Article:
Individual pupils were then invited/encouraged to give the teacher a variety of commands using or not using “please”. The teacher was instructed to run, jump,close her mouth, ( ! ) , * speaking, etc. The teacher followed the pupils’ commands but did not correct accuracy errors like the one noted above.
The pupils were then instructed to work in pairs and give each other orders or polite requests, “two each”. The pupils mainly replicated language used earlier, but were also overheard trying to create new combinations.
Pupil involvement, which was quite high, was perhaps because children love ordering the teacher and each other around (!)
The teacher explained the activity very simply and gave instructions, carefully checking and rechecking, as well as physically going round the class and dividing pupils into pairs, as well as
There was no error correction at all in this activity; there was a lot of error correction on the spot in the chant but none here
There are no discipline issues at all as the class was interested and engaged in the activity
When I show this to teachers in workshops, I usually hear voices of concern with the evident lack of correction at this stage; my own view is that overcorrection at the point the children were trying to create their own phrases might have been inhibiting and would have probably had not particular effect since children acquire new forms only when they are ‘good and ready’.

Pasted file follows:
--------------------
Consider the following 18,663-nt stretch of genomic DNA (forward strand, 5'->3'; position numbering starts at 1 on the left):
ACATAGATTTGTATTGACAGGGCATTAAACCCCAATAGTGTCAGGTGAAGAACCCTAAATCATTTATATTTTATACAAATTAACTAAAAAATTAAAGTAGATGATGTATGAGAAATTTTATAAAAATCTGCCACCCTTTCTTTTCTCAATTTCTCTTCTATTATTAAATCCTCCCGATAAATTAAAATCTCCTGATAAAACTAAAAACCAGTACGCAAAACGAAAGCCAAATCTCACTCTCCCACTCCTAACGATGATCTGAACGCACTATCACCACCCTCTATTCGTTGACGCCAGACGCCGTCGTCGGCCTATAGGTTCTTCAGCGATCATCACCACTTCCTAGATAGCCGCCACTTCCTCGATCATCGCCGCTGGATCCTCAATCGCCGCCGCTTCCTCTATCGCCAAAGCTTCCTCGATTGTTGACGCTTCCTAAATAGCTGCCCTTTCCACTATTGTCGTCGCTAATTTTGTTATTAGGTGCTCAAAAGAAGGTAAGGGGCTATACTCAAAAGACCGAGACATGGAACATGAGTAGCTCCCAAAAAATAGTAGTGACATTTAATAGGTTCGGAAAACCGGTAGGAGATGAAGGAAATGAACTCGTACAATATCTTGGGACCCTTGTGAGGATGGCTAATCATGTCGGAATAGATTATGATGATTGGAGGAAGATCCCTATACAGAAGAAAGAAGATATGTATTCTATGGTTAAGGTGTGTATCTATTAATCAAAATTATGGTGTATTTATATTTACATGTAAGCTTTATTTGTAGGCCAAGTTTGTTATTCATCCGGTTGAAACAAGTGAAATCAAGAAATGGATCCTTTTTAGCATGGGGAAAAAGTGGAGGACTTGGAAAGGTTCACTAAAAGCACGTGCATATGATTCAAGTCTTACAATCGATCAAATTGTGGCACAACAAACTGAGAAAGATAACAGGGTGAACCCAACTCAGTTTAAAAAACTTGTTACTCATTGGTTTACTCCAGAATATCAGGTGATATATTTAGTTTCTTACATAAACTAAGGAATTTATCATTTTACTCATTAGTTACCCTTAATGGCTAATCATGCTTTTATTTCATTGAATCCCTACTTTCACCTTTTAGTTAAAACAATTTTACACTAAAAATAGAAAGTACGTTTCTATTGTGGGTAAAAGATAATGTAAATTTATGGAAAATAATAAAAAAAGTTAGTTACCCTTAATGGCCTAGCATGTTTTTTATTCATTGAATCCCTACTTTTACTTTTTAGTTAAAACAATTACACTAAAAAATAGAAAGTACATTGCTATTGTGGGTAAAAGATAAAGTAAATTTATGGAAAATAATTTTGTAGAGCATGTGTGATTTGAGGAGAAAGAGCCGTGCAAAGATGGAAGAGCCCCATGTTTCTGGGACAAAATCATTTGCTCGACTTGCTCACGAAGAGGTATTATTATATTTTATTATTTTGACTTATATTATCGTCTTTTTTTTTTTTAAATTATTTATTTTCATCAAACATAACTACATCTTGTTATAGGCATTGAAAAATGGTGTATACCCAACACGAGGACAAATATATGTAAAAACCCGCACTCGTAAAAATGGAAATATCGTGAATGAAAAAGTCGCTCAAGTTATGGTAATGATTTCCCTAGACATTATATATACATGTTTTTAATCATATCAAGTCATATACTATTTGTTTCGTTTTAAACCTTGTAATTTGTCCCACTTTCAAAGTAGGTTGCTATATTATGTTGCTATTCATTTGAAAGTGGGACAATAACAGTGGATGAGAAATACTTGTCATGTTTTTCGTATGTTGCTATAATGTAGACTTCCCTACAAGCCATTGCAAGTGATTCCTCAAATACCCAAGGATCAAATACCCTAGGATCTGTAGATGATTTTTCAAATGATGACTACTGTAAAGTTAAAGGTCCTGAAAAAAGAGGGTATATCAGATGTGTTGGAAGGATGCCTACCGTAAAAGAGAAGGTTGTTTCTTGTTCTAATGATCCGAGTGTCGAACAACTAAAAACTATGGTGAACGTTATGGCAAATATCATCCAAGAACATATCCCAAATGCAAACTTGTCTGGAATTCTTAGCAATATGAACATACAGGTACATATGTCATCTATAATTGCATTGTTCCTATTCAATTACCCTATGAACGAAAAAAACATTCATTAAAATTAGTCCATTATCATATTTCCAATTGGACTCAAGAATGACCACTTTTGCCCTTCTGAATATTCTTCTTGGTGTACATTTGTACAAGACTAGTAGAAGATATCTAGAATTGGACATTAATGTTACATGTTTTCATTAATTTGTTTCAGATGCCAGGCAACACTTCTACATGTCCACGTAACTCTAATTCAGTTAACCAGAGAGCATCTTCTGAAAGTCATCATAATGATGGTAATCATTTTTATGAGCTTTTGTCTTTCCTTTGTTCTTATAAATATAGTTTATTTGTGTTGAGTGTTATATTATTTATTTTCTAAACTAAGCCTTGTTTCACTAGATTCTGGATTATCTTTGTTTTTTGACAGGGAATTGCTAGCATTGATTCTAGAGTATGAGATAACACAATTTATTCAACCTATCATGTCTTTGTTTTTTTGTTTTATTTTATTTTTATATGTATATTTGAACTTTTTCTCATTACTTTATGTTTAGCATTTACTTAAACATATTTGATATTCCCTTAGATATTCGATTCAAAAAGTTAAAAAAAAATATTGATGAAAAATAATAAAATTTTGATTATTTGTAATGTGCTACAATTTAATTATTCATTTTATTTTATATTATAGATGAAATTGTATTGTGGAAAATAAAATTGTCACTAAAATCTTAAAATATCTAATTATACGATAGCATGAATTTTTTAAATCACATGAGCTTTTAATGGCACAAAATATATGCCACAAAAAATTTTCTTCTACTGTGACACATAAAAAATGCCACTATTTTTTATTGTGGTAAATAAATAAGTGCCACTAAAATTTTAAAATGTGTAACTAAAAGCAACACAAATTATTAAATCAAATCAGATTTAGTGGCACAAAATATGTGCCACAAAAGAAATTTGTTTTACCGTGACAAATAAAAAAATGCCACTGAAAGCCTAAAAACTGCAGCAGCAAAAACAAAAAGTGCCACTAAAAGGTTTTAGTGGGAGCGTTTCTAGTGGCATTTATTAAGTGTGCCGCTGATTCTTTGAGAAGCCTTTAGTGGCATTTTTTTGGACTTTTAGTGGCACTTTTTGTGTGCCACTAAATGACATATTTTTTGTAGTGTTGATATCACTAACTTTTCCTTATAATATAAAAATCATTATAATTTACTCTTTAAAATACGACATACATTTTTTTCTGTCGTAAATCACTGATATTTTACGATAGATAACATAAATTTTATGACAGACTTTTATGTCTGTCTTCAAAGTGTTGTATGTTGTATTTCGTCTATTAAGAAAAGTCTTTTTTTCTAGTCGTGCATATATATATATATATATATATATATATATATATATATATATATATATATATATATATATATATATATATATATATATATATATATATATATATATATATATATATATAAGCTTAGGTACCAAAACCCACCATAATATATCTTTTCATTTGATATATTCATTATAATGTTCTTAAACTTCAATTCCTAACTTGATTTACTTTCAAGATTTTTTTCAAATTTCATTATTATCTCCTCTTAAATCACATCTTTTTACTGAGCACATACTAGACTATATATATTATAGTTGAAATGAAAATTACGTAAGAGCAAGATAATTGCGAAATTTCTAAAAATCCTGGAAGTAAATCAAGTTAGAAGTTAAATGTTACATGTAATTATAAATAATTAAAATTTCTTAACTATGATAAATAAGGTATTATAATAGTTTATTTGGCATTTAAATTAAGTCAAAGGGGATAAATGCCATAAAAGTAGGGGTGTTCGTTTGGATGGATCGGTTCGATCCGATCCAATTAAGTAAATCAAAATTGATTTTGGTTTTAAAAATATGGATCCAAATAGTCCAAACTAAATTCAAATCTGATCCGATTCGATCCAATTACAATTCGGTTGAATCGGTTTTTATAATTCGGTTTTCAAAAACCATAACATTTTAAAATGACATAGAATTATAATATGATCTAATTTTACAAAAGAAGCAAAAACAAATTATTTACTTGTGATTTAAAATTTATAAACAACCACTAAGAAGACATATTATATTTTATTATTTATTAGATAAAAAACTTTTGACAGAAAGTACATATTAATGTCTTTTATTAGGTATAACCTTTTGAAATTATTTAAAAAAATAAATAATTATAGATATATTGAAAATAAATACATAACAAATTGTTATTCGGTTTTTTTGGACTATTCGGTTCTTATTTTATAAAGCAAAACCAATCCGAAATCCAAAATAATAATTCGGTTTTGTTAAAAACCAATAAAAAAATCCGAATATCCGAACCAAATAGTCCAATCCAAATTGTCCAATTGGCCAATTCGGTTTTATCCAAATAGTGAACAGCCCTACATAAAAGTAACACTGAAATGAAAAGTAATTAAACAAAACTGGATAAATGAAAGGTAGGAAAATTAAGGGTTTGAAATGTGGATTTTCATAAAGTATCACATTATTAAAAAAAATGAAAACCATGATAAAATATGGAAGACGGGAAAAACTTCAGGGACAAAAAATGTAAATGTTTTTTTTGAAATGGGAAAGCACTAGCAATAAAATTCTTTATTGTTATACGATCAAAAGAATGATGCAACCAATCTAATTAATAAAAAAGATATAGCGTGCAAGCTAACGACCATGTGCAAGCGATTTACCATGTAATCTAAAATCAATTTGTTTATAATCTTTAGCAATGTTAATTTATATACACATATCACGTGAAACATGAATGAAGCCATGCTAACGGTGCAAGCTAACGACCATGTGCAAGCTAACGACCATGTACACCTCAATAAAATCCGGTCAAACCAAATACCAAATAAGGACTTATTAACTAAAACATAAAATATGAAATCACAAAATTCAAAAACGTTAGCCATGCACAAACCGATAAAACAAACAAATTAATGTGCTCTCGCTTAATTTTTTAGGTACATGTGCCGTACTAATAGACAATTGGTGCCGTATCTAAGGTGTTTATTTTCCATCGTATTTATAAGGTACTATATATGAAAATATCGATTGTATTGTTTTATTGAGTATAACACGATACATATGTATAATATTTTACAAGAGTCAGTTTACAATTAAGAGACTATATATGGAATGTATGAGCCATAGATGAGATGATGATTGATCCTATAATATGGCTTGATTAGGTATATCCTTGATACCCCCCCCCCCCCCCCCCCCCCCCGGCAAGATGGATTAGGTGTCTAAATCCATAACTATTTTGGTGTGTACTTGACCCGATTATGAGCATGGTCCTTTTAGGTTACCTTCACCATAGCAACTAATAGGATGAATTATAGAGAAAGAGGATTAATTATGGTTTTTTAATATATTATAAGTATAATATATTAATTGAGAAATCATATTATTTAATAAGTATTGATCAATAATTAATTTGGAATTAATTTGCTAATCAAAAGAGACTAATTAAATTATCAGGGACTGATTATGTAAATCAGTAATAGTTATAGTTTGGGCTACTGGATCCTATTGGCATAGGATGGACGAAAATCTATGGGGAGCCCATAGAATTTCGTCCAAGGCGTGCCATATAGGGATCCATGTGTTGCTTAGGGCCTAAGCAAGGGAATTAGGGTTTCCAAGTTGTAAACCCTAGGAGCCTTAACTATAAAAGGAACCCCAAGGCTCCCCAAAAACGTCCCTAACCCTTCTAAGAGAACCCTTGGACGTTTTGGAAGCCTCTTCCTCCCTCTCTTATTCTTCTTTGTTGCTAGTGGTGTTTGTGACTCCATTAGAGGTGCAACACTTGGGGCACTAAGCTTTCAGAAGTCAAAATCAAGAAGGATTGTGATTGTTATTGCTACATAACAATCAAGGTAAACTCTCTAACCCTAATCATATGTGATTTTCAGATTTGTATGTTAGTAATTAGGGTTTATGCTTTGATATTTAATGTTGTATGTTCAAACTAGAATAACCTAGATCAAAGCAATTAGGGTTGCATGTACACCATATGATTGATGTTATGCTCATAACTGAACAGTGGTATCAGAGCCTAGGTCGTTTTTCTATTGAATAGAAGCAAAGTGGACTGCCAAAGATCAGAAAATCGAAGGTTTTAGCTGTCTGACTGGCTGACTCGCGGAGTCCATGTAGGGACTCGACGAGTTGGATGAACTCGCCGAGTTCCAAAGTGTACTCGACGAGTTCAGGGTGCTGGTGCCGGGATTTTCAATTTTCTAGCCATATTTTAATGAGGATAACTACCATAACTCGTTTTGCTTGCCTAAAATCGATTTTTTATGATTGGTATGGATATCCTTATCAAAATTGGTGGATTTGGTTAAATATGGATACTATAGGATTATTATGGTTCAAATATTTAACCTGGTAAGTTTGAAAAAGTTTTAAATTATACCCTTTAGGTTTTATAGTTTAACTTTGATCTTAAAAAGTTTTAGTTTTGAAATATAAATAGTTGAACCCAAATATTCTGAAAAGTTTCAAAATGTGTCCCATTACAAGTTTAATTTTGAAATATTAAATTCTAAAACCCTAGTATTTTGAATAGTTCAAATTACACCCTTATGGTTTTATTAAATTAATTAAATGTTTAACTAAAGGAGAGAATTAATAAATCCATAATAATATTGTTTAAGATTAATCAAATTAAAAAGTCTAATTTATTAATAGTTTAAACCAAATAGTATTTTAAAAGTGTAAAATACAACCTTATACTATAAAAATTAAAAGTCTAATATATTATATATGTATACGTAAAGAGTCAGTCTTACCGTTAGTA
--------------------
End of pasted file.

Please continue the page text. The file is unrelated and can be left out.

Comment: The confusion between the imperative “speak” and “speaking” which happened during the “Please game” is quite normal. At that time, the children were beginning to be exposed to ‘here and now’ activities using the present progressive; very often when a new form is introduced, it gets into competition with some of the previously learnt forms – but this is not a permanent error and eventually sorts itself out.
Principles drawn from this activity
The children should often be engaged in Total Physical Response activities; Listening to the teacher and performing commands is a natural way of acquiring language in a way which resembles the way they acquired their mother tongue, with their mother either describing what they were doing or telling them what to do.
The teacher does not frown or tell children off even if they are making mistakes in their own production but praises them even for just trying.
The teacher reinforces positively and avoids negative correction
The teacher sometimes asks pupils to play a circle game or do some other kind of high energy activity to release tension and increase motivation.
The pupils should already be familiar with the concepts in the English lesson from home or L1 class – in this case, it seemed relevant to teach the imperative but to lead children to the discovery of a familiar politeness rule in L2, that if they do not use ‘ please ‘, this form is considered rude.